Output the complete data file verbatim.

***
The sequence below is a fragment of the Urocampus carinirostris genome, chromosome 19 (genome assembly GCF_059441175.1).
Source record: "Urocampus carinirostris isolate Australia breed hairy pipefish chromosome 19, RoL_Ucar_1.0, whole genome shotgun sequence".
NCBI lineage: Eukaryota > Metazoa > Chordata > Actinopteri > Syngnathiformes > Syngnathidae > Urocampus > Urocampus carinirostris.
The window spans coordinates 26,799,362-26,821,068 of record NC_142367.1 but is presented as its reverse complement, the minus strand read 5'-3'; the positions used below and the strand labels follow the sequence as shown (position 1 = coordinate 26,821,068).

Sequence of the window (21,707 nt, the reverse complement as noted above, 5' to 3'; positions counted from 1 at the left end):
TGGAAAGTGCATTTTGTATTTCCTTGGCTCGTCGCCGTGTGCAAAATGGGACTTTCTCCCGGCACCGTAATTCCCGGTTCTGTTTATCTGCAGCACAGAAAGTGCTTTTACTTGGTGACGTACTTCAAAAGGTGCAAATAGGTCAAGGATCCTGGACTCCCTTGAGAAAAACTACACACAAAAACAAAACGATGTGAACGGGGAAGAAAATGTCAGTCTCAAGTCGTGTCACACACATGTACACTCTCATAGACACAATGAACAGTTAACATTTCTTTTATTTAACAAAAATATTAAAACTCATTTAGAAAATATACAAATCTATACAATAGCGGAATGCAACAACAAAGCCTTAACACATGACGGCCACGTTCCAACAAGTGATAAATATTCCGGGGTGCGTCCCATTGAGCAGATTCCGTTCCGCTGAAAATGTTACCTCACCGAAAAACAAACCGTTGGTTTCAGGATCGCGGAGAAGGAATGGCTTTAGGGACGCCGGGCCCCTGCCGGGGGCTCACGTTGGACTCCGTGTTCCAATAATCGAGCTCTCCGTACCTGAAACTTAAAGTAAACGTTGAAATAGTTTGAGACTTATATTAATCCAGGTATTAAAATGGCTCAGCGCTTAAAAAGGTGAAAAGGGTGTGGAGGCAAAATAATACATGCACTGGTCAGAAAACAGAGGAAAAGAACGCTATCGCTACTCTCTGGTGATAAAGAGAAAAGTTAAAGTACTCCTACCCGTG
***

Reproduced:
The sequence below is a fragment of the Urocampus carinirostris genome, chromosome 19 (genome assembly GCF_059441175.1).
Source record: "Urocampus carinirostris isolate Australia breed hairy pipefish chromosome 19, RoL_Ucar_1.0, whole genome shotgun sequence".
NCBI lineage: Eukaryota > Metazoa > Chordata > Actinopteri > Syngnathiformes > Syngnathidae > Urocampus > Urocampus carinirostris.
The window spans coordinates 26,799,362-26,821,068 of record NC_142367.1 but is presented as its reverse complement, the minus strand read 5'-3'; the positions used below and the strand labels follow the sequence as shown (position 1 = coordinate 26,821,068).

Sequence of the window (21,707 nt, the reverse complement as noted above, 5' to 3'; positions counted from 1 at the left end):
TGGAAAGTGCATTTTGTATTTCCTTGGCTCGTCGCCGTGTGCAAAATGGGACTTTCTCCCGGCACCGTAATTCCCGGTTCTGTTTATCTGCAGCACAGAAAGTGCTTTTACTTGGTGACGTACTTCAAAAGGTGCAAATAGGTCAAGGATCCTGGACTCCCTTGAGAAAAACTACACACAAAAACAAAACGATGTGAACGGGGAAGAAAATGTCAGTCTCAAGTCGTGTCACACACATGTACACTCTCATAGACACAATGAACAGTTAACATTTCTTTTATTTAACAAAAATATTAAAACTCATTTAGAAAATATACAAATCTATACAATAGCGGAATGCAACAACAAAGCCTTAACACATGACGGCCACGTTCCAACAAGTGATAAATATTCCGGGGTGCGTCCCATTGAGCAGATTCCGTTCCGCTGAAAATGTTACCTCACCGAAAAACAAACCGTTGGTTTCAGGATCGCGGAGAAGGAATGGCTTTAGGGACGCCGGGCCCCTGCCGGGGGCTCACGTTGGACTCCGTGTTCCAATAATCGAGCTCTCCGTACCTGAAACTTAAAGTAAACGTTGAAATAGTTTGAGACTTATATTAATCCAGGTATTAAAATGGCTCAGCGCTTAAAAAGGTGAAAAGGGTGTGGAGGCAAAATAATACATGCACTGGTCAGAAAACAGAGGAAAAGAACGCTATCGCTACTCTCTGGTGATAAAGAGAAAAGTTAAAGTACTCCTACCCGTG